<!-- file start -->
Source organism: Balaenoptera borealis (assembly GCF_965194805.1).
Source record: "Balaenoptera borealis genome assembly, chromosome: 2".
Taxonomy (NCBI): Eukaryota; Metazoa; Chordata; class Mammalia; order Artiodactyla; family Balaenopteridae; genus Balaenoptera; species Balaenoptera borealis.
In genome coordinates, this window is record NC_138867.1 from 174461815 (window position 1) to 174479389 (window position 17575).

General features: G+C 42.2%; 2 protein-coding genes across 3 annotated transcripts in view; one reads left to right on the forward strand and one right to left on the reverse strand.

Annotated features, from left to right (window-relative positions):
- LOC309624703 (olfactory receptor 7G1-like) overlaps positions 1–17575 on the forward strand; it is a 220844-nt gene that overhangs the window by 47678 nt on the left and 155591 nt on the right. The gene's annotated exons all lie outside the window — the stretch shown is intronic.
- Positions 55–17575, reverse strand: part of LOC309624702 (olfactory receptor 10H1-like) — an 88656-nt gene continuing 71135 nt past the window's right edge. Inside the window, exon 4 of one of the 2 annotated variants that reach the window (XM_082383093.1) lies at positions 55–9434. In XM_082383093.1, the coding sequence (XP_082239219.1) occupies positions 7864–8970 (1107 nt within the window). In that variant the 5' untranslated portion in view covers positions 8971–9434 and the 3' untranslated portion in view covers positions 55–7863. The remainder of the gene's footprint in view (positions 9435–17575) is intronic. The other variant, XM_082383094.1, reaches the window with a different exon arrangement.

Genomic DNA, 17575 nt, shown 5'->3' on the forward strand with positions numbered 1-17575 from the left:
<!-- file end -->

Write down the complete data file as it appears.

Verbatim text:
Source organism: Balaenoptera borealis (assembly GCF_965194805.1).
Source record: "Balaenoptera borealis genome assembly, chromosome: 2".
Taxonomy (NCBI): Eukaryota; Metazoa; Chordata; class Mammalia; order Artiodactyla; family Balaenopteridae; genus Balaenoptera; species Balaenoptera borealis.
In genome coordinates, this window is record NC_138867.1 from 174461815 (window position 1) to 174479389 (window position 17575).

General features: G+C 42.2%; 2 protein-coding genes across 3 annotated transcripts in view; one reads left to right on the forward strand and one right to left on the reverse strand.

Annotated features, from left to right (window-relative positions):
- LOC309624703 (olfactory receptor 7G1-like) overlaps positions 1–17575 on the forward strand; it is a 220844-nt gene that overhangs the window by 47678 nt on the left and 155591 nt on the right. The gene's annotated exons all lie outside the window — the stretch shown is intronic.
- Positions 55–17575, reverse strand: part of LOC309624702 (olfactory receptor 10H1-like) — an 88656-nt gene continuing 71135 nt past the window's right edge. Inside the window, exon 4 of one of the 2 annotated variants that reach the window (XM_082383093.1) lies at positions 55–9434. In XM_082383093.1, the coding sequence (XP_082239219.1) occupies positions 7864–8970 (1107 nt within the window). In that variant the 5' untranslated portion in view covers positions 8971–9434 and the 3' untranslated portion in view covers positions 55–7863. The remainder of the gene's footprint in view (positions 9435–17575) is intronic. The other variant, XM_082383094.1, reaches the window with a different exon arrangement.

Genomic DNA, 17575 nt, shown 5'->3' on the forward strand with positions numbered 1-17575 from the left: